“Google buys up the technologies they want. Facebook just builds them.”
Huh. If you think about it, that’s a fairly accurate statement. Facebook has always been in the game of looking at new ideas for technology, finding the holes, and then figuring out how to make it better, faster, and stronger inside their own system.
Crashing the Location-Based Party
It’s no surprise then that Facebook Places entered the location-based scene a few months ago.
I’ll admit, being an avid Fourquare user snared by the very addicting game mechanics, I was a bit skeptical as to how Facebook would enter the room.
For the majority of 2010, Foursquare has led the race in attracting both sides of the network – businesses and human users.
But in the long run, I think Facebook Places might just win. Here’s why:
- The GPS is spot on – You would think if your core offering depends on GPS, it would be important for this feature to work seamlessly, right? The catch is Foursquare has always had issues with GPS accuracy. Facebook Places, on the other hand, always seems to know exactly where I’m standing and the businesses nearby.
- BIG captive audience – You know the stats already. Barring any disasters, Facebook will most likely reach a billion users in the next few years. In terms of adoption, it’s typically easier to get your user base to buy into a new feature in a familiar system as opposed to on-boarding users to a new platform.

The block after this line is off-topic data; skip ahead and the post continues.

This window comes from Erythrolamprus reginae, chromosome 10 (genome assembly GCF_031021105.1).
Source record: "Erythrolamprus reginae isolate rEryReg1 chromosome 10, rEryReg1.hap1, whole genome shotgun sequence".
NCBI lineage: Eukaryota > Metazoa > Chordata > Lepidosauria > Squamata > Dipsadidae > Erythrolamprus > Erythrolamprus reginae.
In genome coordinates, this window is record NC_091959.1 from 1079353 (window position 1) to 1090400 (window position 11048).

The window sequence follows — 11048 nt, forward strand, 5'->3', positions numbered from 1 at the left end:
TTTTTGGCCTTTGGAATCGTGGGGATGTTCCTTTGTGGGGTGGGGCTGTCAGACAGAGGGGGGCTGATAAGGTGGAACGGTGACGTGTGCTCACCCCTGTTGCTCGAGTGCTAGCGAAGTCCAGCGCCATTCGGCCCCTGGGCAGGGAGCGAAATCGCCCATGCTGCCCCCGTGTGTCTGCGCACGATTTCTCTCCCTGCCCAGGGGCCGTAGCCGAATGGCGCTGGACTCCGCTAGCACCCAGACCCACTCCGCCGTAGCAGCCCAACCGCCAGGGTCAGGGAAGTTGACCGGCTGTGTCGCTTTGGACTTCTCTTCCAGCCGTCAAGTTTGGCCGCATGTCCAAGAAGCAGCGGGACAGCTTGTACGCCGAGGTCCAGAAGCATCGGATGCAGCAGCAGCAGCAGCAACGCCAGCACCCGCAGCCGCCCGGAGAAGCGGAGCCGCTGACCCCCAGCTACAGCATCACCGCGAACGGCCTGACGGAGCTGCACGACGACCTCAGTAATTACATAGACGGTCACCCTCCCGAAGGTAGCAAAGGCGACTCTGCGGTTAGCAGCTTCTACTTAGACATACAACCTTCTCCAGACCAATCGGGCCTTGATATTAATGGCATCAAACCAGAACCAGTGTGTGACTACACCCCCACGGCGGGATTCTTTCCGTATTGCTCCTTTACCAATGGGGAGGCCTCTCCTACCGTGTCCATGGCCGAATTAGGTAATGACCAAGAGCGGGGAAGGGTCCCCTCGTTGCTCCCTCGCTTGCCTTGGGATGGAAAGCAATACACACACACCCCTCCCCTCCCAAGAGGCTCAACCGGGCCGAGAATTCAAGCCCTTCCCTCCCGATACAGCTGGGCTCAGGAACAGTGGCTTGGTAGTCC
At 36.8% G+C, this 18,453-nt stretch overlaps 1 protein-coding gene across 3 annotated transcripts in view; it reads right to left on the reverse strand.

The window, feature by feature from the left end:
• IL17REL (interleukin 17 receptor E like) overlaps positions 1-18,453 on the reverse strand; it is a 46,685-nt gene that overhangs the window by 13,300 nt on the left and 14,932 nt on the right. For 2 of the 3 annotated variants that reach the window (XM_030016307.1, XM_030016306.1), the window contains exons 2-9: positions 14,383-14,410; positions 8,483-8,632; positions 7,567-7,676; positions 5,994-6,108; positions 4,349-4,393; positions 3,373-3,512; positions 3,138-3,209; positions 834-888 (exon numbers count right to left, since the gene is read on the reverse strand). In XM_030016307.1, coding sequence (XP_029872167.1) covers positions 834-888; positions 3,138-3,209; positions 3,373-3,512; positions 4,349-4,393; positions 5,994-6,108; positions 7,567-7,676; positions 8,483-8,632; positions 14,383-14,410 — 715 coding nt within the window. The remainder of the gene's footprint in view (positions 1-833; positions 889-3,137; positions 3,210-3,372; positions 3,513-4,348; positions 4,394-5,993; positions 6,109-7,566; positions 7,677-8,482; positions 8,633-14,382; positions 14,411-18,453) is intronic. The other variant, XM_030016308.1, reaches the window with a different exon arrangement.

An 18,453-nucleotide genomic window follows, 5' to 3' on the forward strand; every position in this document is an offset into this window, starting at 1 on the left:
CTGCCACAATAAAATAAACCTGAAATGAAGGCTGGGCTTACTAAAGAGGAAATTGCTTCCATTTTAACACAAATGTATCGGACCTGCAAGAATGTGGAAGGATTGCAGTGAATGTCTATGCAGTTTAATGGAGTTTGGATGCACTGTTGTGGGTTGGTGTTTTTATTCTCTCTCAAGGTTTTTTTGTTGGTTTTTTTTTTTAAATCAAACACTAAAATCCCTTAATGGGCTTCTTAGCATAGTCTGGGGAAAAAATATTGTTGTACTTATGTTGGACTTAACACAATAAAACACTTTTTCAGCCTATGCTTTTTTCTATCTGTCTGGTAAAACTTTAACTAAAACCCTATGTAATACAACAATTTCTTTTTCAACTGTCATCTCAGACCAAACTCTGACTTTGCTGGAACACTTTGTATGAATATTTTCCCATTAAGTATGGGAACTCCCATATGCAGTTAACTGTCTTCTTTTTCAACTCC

- Tagging friends might be the key – Admittedly, there have been some privacy concerns with Facebook Places users having the ability to tag friends who visit a location with them. That said, every time a user is tagged, those updates are distributed across the social graph using the Facebook wall system. As more users start checking in on Places, more and more users will become aware of how to use Places, thus driving adoption.
- Facebook deals could be disruptive – Similar to the Foursquare Deals Nearby, newest feature to add deals to Places locations offers an automated (and free) way for local businesses to attract new customers. This could be a very attractive feature for business owners.
- Facebook is always on – When is the last time you can remember Facebook being down? For me, it’s been quite a while. Foursquare on the other hand always seems to be “experiencing surprising new problems” or “over capacity.” Human attention spans are shorter these days. In the highly competitive space for mobile applications, you have about five seconds to deliver value though an app. If your app fails, we move on.
- Facebook Places doesn’t need Twitter – Consider Foursquare adoption has been largely tied to leveraging Twitter as a distribution network. Take Twitter integration away, and I’m willing to bet Foursquare numbers would be cut dramatically. On the other hand, Facebook already has its own (much larger) distribution network where users are already spending time. Facebook Places doesn’t need Twitter to survive.
What’s your take on this? Do you feel differently?
Nate Riggs works with mid-sized and large organizations to help them adopt and use social media communication tools and build social media offerings designed to serve their clients. He is a proud dad and lucky husband who enjoys music, photography, and distance racing and can be found blogging about business strategy, communications, parenting, and life in Columbus, Ohio, at nateriggs.com.